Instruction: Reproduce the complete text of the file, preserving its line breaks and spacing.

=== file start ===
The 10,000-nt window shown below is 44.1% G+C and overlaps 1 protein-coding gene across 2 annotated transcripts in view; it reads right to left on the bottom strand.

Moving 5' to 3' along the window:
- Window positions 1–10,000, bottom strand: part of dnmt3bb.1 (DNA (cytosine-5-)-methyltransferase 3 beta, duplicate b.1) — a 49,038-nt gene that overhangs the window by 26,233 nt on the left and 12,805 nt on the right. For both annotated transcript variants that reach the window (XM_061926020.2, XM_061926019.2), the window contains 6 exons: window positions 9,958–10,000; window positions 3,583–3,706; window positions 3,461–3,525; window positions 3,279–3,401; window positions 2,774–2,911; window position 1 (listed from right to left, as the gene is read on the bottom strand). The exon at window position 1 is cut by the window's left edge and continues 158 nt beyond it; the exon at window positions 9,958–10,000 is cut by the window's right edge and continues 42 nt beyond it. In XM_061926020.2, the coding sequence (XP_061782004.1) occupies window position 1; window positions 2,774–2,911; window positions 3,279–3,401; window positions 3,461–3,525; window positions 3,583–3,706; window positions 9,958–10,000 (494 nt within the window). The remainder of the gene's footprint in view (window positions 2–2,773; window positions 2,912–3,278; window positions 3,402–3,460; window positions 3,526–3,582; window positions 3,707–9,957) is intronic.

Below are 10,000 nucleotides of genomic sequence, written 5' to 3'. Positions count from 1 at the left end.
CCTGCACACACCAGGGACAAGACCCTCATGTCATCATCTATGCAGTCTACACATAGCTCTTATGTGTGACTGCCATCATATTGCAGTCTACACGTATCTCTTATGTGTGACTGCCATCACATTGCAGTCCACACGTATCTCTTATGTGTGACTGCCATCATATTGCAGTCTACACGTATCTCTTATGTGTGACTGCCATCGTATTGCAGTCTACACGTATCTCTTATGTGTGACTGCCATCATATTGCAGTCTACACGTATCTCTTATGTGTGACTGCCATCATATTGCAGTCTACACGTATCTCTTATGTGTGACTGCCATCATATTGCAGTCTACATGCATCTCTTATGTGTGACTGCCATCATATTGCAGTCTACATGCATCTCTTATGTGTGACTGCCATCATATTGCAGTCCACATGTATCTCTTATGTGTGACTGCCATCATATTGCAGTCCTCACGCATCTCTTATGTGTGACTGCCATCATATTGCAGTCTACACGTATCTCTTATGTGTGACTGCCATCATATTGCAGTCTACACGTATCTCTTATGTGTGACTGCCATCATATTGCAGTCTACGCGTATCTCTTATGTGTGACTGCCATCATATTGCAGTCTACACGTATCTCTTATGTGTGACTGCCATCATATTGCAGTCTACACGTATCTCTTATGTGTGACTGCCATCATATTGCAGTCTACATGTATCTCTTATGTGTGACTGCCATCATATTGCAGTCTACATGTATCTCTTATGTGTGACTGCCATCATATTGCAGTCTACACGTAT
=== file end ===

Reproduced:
The 10,000-nt window shown below is 44.1% G+C and overlaps 1 protein-coding gene across 2 annotated transcripts in view; it reads right to left on the bottom strand.

Moving 5' to 3' along the window:
- Window positions 1–10,000, bottom strand: part of dnmt3bb.1 (DNA (cytosine-5-)-methyltransferase 3 beta, duplicate b.1) — a 49,038-nt gene that overhangs the window by 26,233 nt on the left and 12,805 nt on the right. For both annotated transcript variants that reach the window (XM_061926020.2, XM_061926019.2), the window contains 6 exons: window positions 9,958–10,000; window positions 3,583–3,706; window positions 3,461–3,525; window positions 3,279–3,401; window positions 2,774–2,911; window position 1 (listed from right to left, as the gene is read on the bottom strand). The exon at window position 1 is cut by the window's left edge and continues 158 nt beyond it; the exon at window positions 9,958–10,000 is cut by the window's right edge and continues 42 nt beyond it. In XM_061926020.2, the coding sequence (XP_061782004.1) occupies window position 1; window positions 2,774–2,911; window positions 3,279–3,401; window positions 3,461–3,525; window positions 3,583–3,706; window positions 9,958–10,000 (494 nt within the window). The remainder of the gene's footprint in view (window positions 2–2,773; window positions 2,912–3,278; window positions 3,402–3,460; window positions 3,526–3,582; window positions 3,707–9,957) is intronic.

Below are 10,000 nucleotides of genomic sequence, written 5' to 3'. Positions count from 1 at the left end.
CCTGCACACACCAGGGACAAGACCCTCATGTCATCATCTATGCAGTCTACACATAGCTCTTATGTGTGACTGCCATCATATTGCAGTCTACACGTATCTCTTATGTGTGACTGCCATCACATTGCAGTCCACACGTATCTCTTATGTGTGACTGCCATCATATTGCAGTCTACACGTATCTCTTATGTGTGACTGCCATCGTATTGCAGTCTACACGTATCTCTTATGTGTGACTGCCATCATATTGCAGTCTACACGTATCTCTTATGTGTGACTGCCATCATATTGCAGTCTACACGTATCTCTTATGTGTGACTGCCATCATATTGCAGTCTACATGCATCTCTTATGTGTGACTGCCATCATATTGCAGTCTACATGCATCTCTTATGTGTGACTGCCATCATATTGCAGTCCACATGTATCTCTTATGTGTGACTGCCATCATATTGCAGTCCTCACGCATCTCTTATGTGTGACTGCCATCATATTGCAGTCTACACGTATCTCTTATGTGTGACTGCCATCATATTGCAGTCTACACGTATCTCTTATGTGTGACTGCCATCATATTGCAGTCTACGCGTATCTCTTATGTGTGACTGCCATCATATTGCAGTCTACACGTATCTCTTATGTGTGACTGCCATCATATTGCAGTCTACACGTATCTCTTATGTGTGACTGCCATCATATTGCAGTCTACATGTATCTCTTATGTGTGACTGCCATCATATTGCAGTCTACATGTATCTCTTATGTGTGACTGCCATCATATTGCAGTCTACACGTAT